By Catherine Ordeman, Teach for America-Alabama Corps Member
This year, Teach for America-Alabama celebrates its fifth anniversary. Catherine Ordeman is a Teach For America corps member and an art teacher at Jefferson Davis High School in Montgomery, Alabama. In November, she launched We Are The Ones, a photography project in which nearly 200 students posed for Instagram portraits in front of a quote by President Barack Obama. More recently, she and her students attended the historic Selma to Montgomery March commemoration.
As teachers we are faced constantly with the issue of teaching our kids about the world, while also allowing them to form their own opinions. This issue is one I grapple with frequently in Art class: how do I teach my students to create without stifling their creativity?
In the wake of the deaths of Trayvon Martin and Mike Brown, many of my students were confused about why so many of these deaths were happening in the North. As students in Montgomery, Alabama, they were under the impression that racism existed in isolation in the South. They learn about the Civil Rights Movement and hear all about why their state and city are so incredibly significant. In their eyes, it wasn’t a Northern problem; it wasn’t a national problem. I wanted to address all of these issues, but most importantly, I wanted to give my kids a chance to say what they were feeling and thinking — no matter what it was — and that’s when I decided to launch We Are The Ones.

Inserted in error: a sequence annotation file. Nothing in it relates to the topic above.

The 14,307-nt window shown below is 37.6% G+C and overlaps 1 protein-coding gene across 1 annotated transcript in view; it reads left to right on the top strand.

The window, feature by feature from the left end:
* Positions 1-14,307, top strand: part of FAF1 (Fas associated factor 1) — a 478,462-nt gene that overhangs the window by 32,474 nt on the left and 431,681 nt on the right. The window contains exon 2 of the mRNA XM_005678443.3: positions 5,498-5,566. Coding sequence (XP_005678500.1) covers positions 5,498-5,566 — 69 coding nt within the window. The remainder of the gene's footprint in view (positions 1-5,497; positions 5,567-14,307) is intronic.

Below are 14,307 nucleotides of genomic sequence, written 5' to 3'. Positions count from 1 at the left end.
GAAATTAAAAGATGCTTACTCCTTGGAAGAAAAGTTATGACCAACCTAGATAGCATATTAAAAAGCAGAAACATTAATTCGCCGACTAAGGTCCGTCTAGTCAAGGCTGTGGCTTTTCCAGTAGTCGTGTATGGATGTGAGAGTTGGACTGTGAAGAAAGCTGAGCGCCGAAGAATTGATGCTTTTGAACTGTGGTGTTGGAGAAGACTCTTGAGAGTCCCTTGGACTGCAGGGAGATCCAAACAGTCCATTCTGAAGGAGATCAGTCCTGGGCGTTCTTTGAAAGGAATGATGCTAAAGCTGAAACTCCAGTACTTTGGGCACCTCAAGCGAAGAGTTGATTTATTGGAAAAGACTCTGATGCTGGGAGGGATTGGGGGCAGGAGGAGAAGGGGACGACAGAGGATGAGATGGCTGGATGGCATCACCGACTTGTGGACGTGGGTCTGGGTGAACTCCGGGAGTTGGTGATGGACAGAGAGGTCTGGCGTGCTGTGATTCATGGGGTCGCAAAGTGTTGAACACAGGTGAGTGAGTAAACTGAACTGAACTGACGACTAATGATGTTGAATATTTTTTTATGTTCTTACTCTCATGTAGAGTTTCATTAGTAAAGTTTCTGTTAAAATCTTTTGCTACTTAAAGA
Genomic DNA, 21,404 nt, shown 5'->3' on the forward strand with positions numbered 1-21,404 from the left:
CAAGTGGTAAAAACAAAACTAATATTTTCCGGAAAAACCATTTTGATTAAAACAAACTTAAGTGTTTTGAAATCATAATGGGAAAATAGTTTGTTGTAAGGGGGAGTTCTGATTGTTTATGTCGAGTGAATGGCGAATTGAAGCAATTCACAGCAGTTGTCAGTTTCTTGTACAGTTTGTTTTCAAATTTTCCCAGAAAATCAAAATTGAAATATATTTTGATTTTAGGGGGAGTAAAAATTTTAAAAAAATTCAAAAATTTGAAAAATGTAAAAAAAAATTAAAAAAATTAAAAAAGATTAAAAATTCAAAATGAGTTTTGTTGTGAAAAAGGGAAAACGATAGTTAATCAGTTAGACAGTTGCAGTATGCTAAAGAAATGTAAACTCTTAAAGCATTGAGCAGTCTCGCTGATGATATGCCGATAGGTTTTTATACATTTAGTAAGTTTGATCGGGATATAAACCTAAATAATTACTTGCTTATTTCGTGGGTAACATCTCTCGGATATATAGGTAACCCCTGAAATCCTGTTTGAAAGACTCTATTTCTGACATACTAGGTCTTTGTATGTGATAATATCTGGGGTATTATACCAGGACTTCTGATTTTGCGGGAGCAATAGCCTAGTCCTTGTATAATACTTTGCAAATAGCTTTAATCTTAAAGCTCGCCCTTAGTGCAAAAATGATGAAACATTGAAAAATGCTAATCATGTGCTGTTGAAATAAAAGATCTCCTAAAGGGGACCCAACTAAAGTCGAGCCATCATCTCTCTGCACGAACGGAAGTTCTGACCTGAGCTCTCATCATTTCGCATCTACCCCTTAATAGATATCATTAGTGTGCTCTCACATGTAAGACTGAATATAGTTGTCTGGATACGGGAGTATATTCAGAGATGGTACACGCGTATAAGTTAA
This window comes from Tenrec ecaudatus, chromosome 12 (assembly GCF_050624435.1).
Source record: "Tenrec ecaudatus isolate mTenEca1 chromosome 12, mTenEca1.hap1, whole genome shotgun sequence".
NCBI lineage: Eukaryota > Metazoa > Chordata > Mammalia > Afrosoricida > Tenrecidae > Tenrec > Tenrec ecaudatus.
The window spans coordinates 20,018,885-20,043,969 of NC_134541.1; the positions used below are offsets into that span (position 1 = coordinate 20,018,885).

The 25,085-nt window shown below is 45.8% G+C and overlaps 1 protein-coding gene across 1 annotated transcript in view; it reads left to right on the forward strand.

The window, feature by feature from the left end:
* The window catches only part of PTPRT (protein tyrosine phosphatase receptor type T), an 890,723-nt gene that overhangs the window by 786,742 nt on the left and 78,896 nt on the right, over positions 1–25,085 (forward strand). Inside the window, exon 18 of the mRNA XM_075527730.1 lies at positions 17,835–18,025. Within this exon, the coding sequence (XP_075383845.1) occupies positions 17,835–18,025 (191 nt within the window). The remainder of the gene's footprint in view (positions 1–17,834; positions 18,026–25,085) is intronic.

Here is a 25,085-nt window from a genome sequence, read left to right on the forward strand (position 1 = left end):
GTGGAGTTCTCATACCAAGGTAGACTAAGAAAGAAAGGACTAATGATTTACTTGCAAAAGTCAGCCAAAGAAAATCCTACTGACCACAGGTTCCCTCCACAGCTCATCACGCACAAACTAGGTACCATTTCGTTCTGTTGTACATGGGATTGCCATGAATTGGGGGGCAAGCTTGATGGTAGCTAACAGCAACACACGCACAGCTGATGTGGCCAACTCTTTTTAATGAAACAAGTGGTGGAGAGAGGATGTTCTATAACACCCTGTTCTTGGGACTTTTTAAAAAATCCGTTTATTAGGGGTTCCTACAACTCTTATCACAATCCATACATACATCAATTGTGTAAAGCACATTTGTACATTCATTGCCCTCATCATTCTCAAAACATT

The lesson began with a TED talk about the Inside Out Project. The Inside Out Project is a photography project that aims to change the world by posting large-scale photos of faces and sharing individual stories. The subjects are asked to make “a face of commitment.” For my students, that meant “don’t show me your yearbook smile; show me who you really are.” Some decided to be serious, others laughed or talked to friends to get candid shots, and some even covered their faces.
We also adapted the Inside Out Project to work with Instagram. Every photograph was taken in front of a quote by Barack Obama and shot in black-and-white. Before students could take a photograph, they had to respond to Obama’s quote. Then I asked them the big question: “Why does your life matter?” Their responses amazed me. They talked about making their moms proud. They talked about their dreams. They talked about the changes they want to create in their community.
Over the few days we took these photographs, I learned more about my students than I have with any other project. Their faces of commitment showed me how they perceived themselves. Their statements helped us explore their own self-worth. I also heard stories that they most likely wouldn’t have felt comfortable sharing in another context. One of my students pulled me into the hall and burst into tears because she truly could not answer the question of why her life mattered. This child is bubbly, and brilliant, and beautiful — but couldn’t see that for herself. There was a lot of emotion, but it was a cathartic experience.
As students started to see the positive responses to their photographs on Instagram, and read the comments people were leaving, they got really excited. They felt empowered. Every “like” validated that, yes, their lives do matter — and not just to them, or to me, but to everyone.
To see more images from We Are the Ones, please visit instagram.com/creativeclassroom.
(Courtesy of Teach for America-Alabama; used with permission.)